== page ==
KARACHI: For the past seven years, the Baldia factory fire incident has remained etched in the collective memory of Karachi’s citizens as a brutal example of the callousness of industrialists and the sheer disregard for labour rights and safety protocols.
The screams of the over 250 people, who were burned alive, and the wails of their families for justice may echo for times to come, but the harrowing details uncovered during the hearings of the case in the anti-terrorism court tell a story of sheer brutality, greed and criminal enterprise, involving people from the top tier of government to the militant wing of a political party that had the city in a literal chokehold through its network of henchmen and hit men.
On Thursday, the factory owner, Arshad Bhaila, recorded his statement via video link from the Pakistani embassy in Dubai. Addressing the ATC-VII via Skype, Bhaila revealed alarming details of a nexus between the then Sindh governor Ishratul Ebad Khan, former Citizens Police Liaison Committee chief Ahmed Chinoy and the Muttahida Qaumi Movement (MQM) leadership.
Beginning of the end
According to Bhaila, it all started when they appointed a man identified as Mansoor as the factory manager in 2004. That same year, they started paying extortion to the MQM, he told the court, adding that the amount given to the MQM varied between Rs1.5 million to Rs2.5 million per month. Bhaila said that Mansoor had settled the amount with the MQM and had justified to the owners that they had to keep the party satisfied if they wished to operate in Karachi. It was Mansoor who used to transfer the money to the MQM, said Bhaila.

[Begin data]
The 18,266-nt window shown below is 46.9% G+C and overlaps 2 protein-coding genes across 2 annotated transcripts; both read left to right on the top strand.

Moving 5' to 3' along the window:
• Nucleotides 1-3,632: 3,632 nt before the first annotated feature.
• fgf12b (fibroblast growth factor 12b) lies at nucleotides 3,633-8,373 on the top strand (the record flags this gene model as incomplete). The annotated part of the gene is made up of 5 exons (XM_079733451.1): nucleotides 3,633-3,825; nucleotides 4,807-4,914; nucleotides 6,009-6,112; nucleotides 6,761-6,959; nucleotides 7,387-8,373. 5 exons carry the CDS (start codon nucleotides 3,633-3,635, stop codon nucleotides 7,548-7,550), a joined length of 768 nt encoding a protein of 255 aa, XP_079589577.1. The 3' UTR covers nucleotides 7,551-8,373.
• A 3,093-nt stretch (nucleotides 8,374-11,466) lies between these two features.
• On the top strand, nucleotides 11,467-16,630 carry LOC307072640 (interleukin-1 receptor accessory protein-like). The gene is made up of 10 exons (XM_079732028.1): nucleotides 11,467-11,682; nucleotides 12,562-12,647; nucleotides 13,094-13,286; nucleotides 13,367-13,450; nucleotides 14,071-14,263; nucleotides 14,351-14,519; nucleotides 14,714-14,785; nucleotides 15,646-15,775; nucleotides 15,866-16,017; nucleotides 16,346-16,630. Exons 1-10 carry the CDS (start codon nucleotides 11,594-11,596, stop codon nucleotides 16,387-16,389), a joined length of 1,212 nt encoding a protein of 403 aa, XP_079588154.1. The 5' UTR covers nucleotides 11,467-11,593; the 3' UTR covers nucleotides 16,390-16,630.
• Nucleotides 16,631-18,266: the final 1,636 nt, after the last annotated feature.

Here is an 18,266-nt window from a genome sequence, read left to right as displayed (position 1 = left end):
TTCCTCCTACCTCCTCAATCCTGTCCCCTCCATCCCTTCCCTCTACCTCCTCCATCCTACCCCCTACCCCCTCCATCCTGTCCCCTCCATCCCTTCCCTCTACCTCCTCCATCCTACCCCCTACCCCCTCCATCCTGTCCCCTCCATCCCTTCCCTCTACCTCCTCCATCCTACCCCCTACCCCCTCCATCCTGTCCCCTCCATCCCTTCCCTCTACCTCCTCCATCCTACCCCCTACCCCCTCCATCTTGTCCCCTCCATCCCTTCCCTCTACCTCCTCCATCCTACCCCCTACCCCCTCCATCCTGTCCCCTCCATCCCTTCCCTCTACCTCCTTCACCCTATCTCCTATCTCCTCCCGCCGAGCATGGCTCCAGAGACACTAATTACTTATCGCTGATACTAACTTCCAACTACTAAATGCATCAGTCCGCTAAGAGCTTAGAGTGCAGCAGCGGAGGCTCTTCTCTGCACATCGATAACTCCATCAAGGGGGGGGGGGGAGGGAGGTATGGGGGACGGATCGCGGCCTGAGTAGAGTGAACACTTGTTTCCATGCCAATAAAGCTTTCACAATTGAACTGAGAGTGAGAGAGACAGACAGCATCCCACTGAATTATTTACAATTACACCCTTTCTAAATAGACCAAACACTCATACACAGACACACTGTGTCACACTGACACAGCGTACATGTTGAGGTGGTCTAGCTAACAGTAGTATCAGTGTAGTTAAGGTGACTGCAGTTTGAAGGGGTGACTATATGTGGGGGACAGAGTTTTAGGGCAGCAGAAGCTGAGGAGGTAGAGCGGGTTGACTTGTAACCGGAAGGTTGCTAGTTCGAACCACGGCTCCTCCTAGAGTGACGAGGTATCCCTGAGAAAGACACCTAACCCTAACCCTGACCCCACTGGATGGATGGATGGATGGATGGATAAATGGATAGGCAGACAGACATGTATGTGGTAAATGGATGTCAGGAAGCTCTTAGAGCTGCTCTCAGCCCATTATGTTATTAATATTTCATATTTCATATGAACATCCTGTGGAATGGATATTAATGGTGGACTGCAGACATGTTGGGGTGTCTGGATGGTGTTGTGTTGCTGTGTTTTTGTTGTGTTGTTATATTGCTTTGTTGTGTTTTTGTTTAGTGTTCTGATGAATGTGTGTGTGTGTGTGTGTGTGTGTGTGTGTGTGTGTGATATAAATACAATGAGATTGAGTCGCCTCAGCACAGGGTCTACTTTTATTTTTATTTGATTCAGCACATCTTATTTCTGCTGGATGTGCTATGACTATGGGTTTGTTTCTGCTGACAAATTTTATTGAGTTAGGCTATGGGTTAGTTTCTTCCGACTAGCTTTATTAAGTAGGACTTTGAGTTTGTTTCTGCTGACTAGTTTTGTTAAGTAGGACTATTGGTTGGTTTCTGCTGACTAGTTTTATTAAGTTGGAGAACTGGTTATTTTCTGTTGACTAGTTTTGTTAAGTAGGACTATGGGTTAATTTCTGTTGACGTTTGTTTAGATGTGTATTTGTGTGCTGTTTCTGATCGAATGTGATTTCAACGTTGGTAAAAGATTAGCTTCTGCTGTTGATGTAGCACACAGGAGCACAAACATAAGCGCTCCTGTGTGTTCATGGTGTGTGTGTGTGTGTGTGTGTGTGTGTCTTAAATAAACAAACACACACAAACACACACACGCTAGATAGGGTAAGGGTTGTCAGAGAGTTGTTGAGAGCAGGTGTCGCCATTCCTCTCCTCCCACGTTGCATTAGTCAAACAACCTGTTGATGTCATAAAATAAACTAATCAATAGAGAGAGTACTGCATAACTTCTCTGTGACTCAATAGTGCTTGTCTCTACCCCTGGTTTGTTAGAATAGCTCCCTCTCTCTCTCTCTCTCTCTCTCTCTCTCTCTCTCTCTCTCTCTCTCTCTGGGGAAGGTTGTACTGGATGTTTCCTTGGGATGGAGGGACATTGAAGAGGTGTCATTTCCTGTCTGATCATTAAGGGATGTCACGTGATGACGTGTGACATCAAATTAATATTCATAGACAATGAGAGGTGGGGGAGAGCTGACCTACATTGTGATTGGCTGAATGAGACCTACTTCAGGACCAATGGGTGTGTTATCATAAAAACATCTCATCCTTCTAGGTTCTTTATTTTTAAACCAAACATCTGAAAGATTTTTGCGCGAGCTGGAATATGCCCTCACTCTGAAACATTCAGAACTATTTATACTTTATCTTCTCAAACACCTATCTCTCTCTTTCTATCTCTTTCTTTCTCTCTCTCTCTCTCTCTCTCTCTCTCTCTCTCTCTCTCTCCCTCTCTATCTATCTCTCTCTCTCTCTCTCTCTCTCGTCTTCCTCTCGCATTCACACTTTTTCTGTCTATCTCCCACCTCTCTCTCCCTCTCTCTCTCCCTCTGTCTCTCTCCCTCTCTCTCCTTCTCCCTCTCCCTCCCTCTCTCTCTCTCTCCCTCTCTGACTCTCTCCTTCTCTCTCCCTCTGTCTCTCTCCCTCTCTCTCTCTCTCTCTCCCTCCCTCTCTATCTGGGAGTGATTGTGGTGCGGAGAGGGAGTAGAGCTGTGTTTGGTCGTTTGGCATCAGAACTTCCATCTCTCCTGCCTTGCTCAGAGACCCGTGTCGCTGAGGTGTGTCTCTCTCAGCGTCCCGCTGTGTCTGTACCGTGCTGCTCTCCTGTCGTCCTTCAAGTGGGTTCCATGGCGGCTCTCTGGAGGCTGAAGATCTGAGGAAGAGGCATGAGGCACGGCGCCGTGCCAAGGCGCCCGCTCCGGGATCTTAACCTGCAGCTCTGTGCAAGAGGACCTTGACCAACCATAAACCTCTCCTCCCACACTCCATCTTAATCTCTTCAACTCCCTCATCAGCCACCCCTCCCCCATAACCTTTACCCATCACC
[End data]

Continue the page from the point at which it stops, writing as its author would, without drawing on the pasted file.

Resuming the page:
In 2012, Bhaila was informed that Rehman Bhola had demanded Rs250 million on the orders of MQM’s coordination committee chief, Hammad Siddiqi. “I asked Mansoor to settle the issue by paying Rs10 million, but Rehman Bhola insisted we pay the Rs250 million or take the MQM as partners,” Bhaila told the court.
It was at this point that Bhaila thought of shifting the factory to Bangladesh. “It was the first time in my life that I visited Bangladesh with my brother and Mansoor and stayed there for three months,” he told the court.
Back in Pakistan, Bhaila recalled, he was leaving the factory premises on the evening of September 11, 2012, when the accountant had informed him that a fire had erupted in the factory. “I had never seen a fire of this magnitude in my life,” said Bhaila. He called the fire department and his relatives. The fire department staff reached the site after almost an hour but they didn’t have the equipment or water to extinguish the blaze, he recalled. “I offered the fire department staff to use the water from the factory’s hydrant but they refused it. They said ‘let us do our job’,” he told the court.
Meanwhile, as the factory burned, Bhaila said he was informed that Zubair Charya was casually sitting in the canteen with his friends, who did not even work at the site.
In the aftermath of the blaze which claimed the lives of over 250 workers, Bhaila said that they requested the commission to conduct a forensic analysis and that they would be willing to pay the expenses for it, but the request was rejected. “We kept providing rations and financial assistance to the affected families for three years,” he told the court.
Meanwhile, the Bhailas sought the services of Advocate Naimatullah Randhawa for the case. The advocate appeared in a few hearings but he was also murdered some time after.